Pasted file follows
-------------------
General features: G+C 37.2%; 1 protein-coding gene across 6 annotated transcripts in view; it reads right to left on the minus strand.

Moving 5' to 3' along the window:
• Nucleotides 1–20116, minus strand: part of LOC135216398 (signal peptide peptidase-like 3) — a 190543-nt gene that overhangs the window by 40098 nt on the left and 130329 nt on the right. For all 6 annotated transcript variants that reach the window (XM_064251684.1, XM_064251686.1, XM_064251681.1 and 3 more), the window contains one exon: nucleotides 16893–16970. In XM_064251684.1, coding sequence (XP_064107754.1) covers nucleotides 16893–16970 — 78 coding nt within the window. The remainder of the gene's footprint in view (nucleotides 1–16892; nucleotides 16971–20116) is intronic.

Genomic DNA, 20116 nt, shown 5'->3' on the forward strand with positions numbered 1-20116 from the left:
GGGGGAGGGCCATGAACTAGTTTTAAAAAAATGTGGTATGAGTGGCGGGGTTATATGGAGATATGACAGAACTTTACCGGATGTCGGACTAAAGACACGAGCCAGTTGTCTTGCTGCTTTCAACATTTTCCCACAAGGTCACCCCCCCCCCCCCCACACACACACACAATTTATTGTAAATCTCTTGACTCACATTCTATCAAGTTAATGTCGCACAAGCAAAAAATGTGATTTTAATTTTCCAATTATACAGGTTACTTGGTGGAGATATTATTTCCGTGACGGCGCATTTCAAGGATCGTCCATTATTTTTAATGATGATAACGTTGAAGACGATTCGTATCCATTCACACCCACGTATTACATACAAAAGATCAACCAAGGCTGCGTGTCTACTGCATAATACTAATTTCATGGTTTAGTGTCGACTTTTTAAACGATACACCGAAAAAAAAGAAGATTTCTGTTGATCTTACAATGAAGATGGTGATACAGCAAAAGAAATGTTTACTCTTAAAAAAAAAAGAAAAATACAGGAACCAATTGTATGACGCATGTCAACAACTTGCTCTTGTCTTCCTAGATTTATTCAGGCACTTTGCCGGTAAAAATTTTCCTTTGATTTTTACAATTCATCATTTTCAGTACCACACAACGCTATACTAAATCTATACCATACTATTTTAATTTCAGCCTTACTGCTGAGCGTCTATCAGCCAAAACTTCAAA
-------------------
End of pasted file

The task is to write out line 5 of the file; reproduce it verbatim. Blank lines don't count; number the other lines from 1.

GGGGGAGGGCCATGAACTAGTTTTAAAAAAATGTGGTATGAGTGGCGGGGTTATATGGAGATATGACAGAACTTTACCGGATGTCGGACTAAAGACACGAGCCAGTTGTCTTGCTGCTTTCAACATTTTCCCACAAGGTCACCCCCCCCCCCCCCACACACACACACAATTTATTGTAAATCTCTTGACTCACATTCTATCAAGTTAATGTCGCACAAGCAAAAAATGTGATTTTAATTTTCCAATTATACAGGTTACTTGGTGGAGATATTATTTCCGTGACGGCGCATTTCAAGGATCGTCCATTATTTTTAATGATGATAACGTTGAAGACGATTCGTATCCATTCACACCCACGTATTACATACAAAAGATCAACCAAGGCTGCGTGTCTACTGCATAATACTAATTTCATGGTTTAGTGTCGACTTTTTAAACGATACACCGAAAAAAAAGAAGATTTCTGTTGATCTTACAATGAAGATGGTGATACAGCAAAAGAAATGTTTACTCTTAAAAAAAAAAGAAAAATACAGGAACCAATTGTATGACGCATGTCAACAACTTGCTCTTGTCTTCCTAGATTTATTCAGGCACTTTGCCGGTAAAAATTTTCCTTTGATTTTTACAATTCATCATTTTCAGTACCACACAACGCTATACTAAATCTATACCATACTATTTTAATTTCAGCCTTACTGCTGAGCGTCTATCAGCCAAAACTTCAAA